The decision to shoot Gojira in black-and-white was critical to the film’s success. Although this was almost certainly done in order to disguise the shortcomings of the suit, and of some of the model work, the usual black-and-white side effect, a gritty cinéma-vérité quality, heightens enormously the film’s realism and dramatic impact. Honda Ishirō’s background in cinematography and documentary-making, as well as his own war-time experiences, is evident throughout the film, but particularly in the staging of the attack upon Tokyo.
The other artistic triumph of the film is its score. While the stirring martial themes of composer Ifukube Akira would before long become the de facto signature of the entire kaiju eiga genre, the deep, ominous rumblings that precede Godzilla’s appearances, and the haunting and elegiac composition that plays softly during some of the film’s more moving human scenes, are equally potent. The use of the latter during the final underwater sequence, as Serizawa goes to meet his destiny, is quite heartbreaking. But in paying tribute to his score, we must not overlook the composer’s contribution to the film’s sound effects, which are in their own way just as important. By dragging a leather-gloved hand over the slackened strings of a bass fiddle, and altering the tempo of the sound in playback, Ifukube Akira would succeed in creating the single most famous cry in all monster-dom.
Although not welcomed in all quarters upon its release, Gojira’s critical reputation in Japan has grown ever stronger with the passing years, until today it regularly turns up on lists of the greatest Japanese movies, rubbing shoulders with the likes of Rashomon and Sansho Dayu and Tokyo Monogatari. While from a certain perspective this may seem outrageous, one need only look past the “just a monster movie” façade, to the power of the message beyond, to see how this could come about.
Sadly, for many, many years the rest of the world was denied the opportunity to see Gojira for themselves—at least in its original form. Starting a trend that, incredibly, continues right to this day, producers Harold Ross and Richard Kay acquired the rights to Gojira and re-shaped the film to their perception of American tastes. The problem was, Ross and Kay didn’t want a “message” film; and they certainly didn’t want one where the message was of the anti-nuclear persuasion. Nor, they imagined, would the American public in general be very interested in an out-and-out Japanese movie. What everyone did want was, well, “just a monster movie”. The producers’ solution to their dilemma was perversely brilliant: hiring Raymond Burr, then just making a name for himself as an actor (he was in Rear Window the same year), they re-structured the story of Gojira so as both substantially to tone down its nuclear doom-saying, and to place an American identification figure at the heart of the action.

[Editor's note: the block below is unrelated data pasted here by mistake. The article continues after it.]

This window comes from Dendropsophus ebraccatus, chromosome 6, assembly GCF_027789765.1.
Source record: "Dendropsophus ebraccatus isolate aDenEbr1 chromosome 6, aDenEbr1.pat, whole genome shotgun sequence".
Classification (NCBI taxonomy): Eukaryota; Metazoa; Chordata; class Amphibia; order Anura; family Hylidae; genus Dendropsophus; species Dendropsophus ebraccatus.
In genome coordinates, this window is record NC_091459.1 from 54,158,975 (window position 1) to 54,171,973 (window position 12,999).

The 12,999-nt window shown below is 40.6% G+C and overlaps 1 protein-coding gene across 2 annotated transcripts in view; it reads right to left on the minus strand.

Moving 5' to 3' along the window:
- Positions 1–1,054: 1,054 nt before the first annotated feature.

To give the devil his due, Godzilla, King Of The Monsters is by far the best and the most honest of all the kaiju eiga “Americanisations”. Even edited and re-focused as it is, and with Raymond Burr playing Greek chorus as reporter-witness Steve Martin, much of the film’s power remains. It is still an incredibly bleak story, not “fun” at all in the usual monster movie sense. And for many years – in America, for a full fifty years – this was the only way most people outside of Japan knew the film. (We in Australia benefited from the then-policy of TV station SBS, which brought the original version, uncut and subtitled, to our screens in the early 1990s.) It was not until its fiftieth anniversary, celebrated by the worldwide DVD release of both versions of the film, that many people saw the real Gojira for the very first time: an enormous shock, and an even greater revelation.
There are, I suppose, some people out there so soulless that they can look at Gojira and see nothing except a guy in a rubber suit stomping on miniatures. You can only pity their lack of imagination—and their lack of heart. For myself, when watching Gojira I generally start to tear up in the middle of the destruction of Tokyo, and by the time of its climactic double tragedy, I’m a complete emotional wreck. Gojira really is unique. No other anti-nuclear film is so accessible, so easy to love; no other “monster movie” is so profound. None of Godzilla’s progeny, and they are legion, can touch their old man.
And in an odd sort of way, the film’s climax is even harder to take today than it was originally. As painful as that ending was when Godzilla was so completely a force of destruction and death, these days, when we have nothing but love in our hearts for the big guy, it’s simply agonising. (It remains, and I suppose I can put it like this, the most unambiguous Godzilla death.) And this fact leads us to contemplate a bewildering contradiction, in the cultural devolution of the symbol of the most terrifying power ever unleashed against mankind into a cuddly pop art icon infamous for his swagger, his tail-propelled acrobatics, and his dubious parenting. Perhaps the best we can say about all this is that, in turn, it symbolises the enduring capacity of the human spirit to come to terms with almost anything—even with the vision of its own imminent annihilation.